Topic 2.3: The project sponsor and client
There are a number of definitions and expectations of the project sponsor. Essentially, the sponsor is the person who authorises the release of project funds.
Note that the sponsor may not be the project manager’s day-to-day (business as usual) manager.
If, as a project manager, you don’t know who your sponsor is, then ask who do you go to first when you need more money or resources for your project?
A good project sponsor will also support you by:
Clarifying business priorities and strategy
Providing a clear decision-making framework (and making timely decisions)
Taking ownership of and responsibility for key stakeholder relationships, and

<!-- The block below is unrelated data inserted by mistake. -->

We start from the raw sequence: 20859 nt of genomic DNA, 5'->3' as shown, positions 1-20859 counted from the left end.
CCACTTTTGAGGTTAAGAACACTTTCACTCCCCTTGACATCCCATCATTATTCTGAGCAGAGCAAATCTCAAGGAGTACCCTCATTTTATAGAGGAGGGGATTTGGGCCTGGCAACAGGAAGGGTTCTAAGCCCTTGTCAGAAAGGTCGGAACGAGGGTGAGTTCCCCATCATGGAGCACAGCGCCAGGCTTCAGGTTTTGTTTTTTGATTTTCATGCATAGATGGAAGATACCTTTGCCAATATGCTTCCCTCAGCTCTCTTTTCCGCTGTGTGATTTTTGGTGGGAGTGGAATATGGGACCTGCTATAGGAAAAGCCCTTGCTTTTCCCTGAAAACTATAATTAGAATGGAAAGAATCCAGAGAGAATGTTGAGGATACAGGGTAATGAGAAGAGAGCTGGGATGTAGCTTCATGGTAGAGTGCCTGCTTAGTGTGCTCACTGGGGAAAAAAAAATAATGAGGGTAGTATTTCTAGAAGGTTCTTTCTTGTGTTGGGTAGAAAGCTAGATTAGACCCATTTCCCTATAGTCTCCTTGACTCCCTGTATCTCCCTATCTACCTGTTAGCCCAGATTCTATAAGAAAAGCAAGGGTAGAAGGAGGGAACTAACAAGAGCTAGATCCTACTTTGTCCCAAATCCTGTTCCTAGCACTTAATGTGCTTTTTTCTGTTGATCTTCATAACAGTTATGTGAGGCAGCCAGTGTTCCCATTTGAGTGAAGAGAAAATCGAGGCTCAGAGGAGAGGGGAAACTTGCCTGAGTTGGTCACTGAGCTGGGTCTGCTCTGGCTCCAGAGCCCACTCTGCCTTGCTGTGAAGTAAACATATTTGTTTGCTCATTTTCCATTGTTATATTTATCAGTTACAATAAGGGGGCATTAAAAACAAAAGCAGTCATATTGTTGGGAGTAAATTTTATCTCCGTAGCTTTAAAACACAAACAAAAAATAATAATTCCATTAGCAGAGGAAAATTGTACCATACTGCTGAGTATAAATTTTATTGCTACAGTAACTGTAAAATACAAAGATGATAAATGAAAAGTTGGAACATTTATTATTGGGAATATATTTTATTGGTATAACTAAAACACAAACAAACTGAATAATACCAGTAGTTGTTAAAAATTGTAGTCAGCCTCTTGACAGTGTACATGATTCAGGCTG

Encouraging and rewarding ethical conduct; after all this relationship will function best when it is built on trust.
Ideally the sponsor will also be an advocate for your project, lobbying for support among the broader stakeholder community.
For that reason, you will often hear the sponsor referred to as the project’s ‘champion’.
Sometimes the sponsor will also be the client of the project.
This is especially true of internal projects; that is, projects that are commissioned by the organisation for their internal use.
In projects where the client is external to the organisation, the sponsor is usually a senior manager or executive with line authority over the project and its manager, such as a program manager.
The only time the client is the project manager is when they are spending their own money on the project (and self-reporting).
It is critical that clients (especially external clients) are kept engaged throughout the life of the project, especially when changes to scope are contemplated.
A remarkable number of projects fail because this obvious principle is ignored.